Case Study 3

CASE STUDY 3 – Don’t Play All Your Cards
Ms. S is recently divorced with a teenage son in high school. She wants to keep her house but the payment will be adjusting soon and she knows when it does, she won’t be able to make the payment.
Her goal is to get the loan re-negotiated to a lower “fixed” payment that she can afford. Her recent divorce indicated that her husband was to quit claim her onto title “alone” and he would be removed. She felt as though this would give her control over the home. Her portfolio is as follows:
  1. 317,000 adjustable first mortgage with Pentagon Federal Credit Union
  2. Payment of $2,086 per month including PITI
  3. Loan will adjust in October 2012 and then adjust annually based on index
  4. Child support of $800/m will be ending in just 6 months

Ms. S has no credit card debt, her automobile is almost paid off and her son is graduating in 2012. She called the Credit Union to see if they would modify her loan and she was told to go to the website and complete the hardship package. The package asked for all the typical information for income, assets and expenses. Pen Fed also asked to see her Divorce Decree. After months of going back and forth, the credit union told her that she didn’t qualify for the modification because she earned too much money, but they would offer her a refinance. The refi was another adjustable loan, fixed for only 5 years at 4.5% and amortized for 40 years. The refinance seemed pretty good to her, but a friend told her to call 360 Group to have us evaluate it for free.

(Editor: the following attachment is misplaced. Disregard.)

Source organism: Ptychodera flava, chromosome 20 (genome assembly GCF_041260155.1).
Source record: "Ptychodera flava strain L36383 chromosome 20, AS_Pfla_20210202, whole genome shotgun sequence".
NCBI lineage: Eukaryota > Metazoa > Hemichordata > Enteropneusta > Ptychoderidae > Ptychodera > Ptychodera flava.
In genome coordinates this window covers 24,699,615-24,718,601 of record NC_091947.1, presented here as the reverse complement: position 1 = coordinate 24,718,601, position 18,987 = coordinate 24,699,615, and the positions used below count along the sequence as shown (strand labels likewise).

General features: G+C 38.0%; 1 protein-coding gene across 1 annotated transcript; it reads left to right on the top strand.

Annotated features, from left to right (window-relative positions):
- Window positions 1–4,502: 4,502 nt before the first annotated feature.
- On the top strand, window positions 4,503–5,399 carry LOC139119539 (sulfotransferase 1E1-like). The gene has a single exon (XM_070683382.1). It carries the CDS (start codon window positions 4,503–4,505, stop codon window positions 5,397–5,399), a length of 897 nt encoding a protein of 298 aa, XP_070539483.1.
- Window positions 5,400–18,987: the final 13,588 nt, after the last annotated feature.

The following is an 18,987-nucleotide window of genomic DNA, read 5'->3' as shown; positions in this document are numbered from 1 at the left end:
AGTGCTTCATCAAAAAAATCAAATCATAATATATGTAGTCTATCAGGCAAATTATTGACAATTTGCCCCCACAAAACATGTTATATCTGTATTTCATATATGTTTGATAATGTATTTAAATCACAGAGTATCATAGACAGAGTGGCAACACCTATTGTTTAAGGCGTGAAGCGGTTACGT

If Ms S came to us before sending everything to Pen Fed we could have helped her modify into a 30 year fixed, and here’s why.

  1. Pen Fed clearly indicates on their website that they will modify loans as long as they meet their guidelines.
  2. Typical mods start at 2.0% up to 3.5% and her loan balance would amortize for 30 years
  3. Her income was over the guidelines only because it “included” the child support which was ending in May 2012, just 6 months from the date of her request. She should not have included that in her submission.
  4. The second key on this file was the Divorce Decree.
  5. Pen Fed was now holding all the cards because Ms S sent the Decree to them which specifically stated that she had 12 months from the date of Divorce to refinance the home in her name or she would have to sell it.

The facts on this file are as follows. Ms. S almost agreed to refinance into a worse loan, amortized for 40 years which increases the profit to Pen Fed, and does nothing about securing her payment for the future. There is no telling what her rate would be in 5 years. Additionally, her payment was only going down by $200 a month and she was relinquishing her x-husband from any and all responsibility. By passing on the 40 year refi, and short selling the home instead, any potential tax burden would be shared with her and her x-husband making it more fair. This forces Pen Fed’s hand into a decent low rate modification instead of losing up to $60,000 by selling short. So it benefits and bank and the homeowner.

Remember, the key to any negotiation is the numbers. It’s vital to have someone who knows the guidelines inside and out help you before you send anything to the bank or credit union.


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